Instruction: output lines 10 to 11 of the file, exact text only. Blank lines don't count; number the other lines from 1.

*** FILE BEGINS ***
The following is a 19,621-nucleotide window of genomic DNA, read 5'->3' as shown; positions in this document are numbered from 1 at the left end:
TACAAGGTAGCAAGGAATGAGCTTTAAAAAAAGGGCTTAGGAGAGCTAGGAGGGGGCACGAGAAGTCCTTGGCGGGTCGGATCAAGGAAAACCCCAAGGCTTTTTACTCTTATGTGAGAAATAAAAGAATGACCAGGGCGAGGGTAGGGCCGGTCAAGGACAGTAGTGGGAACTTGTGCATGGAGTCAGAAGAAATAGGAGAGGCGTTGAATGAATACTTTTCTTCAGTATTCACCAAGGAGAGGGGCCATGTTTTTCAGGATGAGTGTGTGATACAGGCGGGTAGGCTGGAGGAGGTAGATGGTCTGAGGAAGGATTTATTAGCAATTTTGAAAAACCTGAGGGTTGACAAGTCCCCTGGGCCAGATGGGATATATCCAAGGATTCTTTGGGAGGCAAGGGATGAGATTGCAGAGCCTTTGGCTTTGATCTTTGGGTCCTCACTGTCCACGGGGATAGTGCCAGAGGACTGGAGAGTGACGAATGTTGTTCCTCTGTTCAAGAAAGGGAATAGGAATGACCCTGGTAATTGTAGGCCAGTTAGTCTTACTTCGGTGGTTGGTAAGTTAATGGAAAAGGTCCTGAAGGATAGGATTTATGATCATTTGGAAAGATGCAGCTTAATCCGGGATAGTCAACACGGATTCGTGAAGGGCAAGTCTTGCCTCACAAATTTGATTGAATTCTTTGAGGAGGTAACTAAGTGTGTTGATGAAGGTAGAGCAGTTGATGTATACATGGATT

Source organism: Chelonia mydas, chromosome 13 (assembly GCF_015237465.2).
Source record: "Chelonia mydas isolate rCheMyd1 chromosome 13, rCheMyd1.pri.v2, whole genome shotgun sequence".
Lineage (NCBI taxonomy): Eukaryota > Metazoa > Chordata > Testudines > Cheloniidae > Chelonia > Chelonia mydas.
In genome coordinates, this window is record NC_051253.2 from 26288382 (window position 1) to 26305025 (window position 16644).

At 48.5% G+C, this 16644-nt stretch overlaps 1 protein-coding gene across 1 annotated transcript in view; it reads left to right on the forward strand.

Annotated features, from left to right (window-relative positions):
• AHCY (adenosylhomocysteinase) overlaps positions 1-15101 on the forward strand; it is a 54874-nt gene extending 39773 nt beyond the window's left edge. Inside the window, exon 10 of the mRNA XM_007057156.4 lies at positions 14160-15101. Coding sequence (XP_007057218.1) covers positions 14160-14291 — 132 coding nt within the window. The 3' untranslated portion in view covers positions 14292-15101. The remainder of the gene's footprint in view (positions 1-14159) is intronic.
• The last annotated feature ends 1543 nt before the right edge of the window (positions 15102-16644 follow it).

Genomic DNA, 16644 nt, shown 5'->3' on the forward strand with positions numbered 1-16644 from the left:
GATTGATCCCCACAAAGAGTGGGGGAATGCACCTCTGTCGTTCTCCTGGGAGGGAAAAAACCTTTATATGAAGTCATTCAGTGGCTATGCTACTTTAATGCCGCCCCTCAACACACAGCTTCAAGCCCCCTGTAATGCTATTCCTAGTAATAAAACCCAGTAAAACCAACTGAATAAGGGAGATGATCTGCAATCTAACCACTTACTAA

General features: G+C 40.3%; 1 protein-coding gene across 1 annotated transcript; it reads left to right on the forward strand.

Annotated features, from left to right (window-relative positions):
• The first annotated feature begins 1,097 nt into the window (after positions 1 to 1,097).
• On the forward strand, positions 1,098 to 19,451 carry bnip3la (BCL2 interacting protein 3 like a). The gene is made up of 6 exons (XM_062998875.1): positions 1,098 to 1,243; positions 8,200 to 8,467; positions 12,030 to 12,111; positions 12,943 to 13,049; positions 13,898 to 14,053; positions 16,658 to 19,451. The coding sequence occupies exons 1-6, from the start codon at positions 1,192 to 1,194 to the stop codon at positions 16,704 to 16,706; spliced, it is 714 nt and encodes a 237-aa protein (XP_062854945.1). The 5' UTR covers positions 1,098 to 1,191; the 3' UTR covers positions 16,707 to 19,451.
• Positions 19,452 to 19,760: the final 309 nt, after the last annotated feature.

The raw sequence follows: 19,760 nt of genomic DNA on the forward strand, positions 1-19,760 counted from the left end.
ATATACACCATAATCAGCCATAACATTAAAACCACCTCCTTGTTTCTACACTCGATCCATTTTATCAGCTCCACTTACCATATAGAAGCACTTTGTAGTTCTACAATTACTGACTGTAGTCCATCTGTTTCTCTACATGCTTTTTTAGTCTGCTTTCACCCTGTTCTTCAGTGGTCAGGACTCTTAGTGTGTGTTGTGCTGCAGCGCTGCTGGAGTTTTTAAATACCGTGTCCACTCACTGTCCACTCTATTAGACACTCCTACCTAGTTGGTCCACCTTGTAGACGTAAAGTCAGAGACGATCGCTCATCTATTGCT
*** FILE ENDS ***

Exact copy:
• The last annotated feature ends 1543 nt before the right edge of the window (positions 15102-16644 follow it).

Genomic DNA, 16644 nt, shown 5'->3' on the forward strand with positions numbered 1-16644 from the left: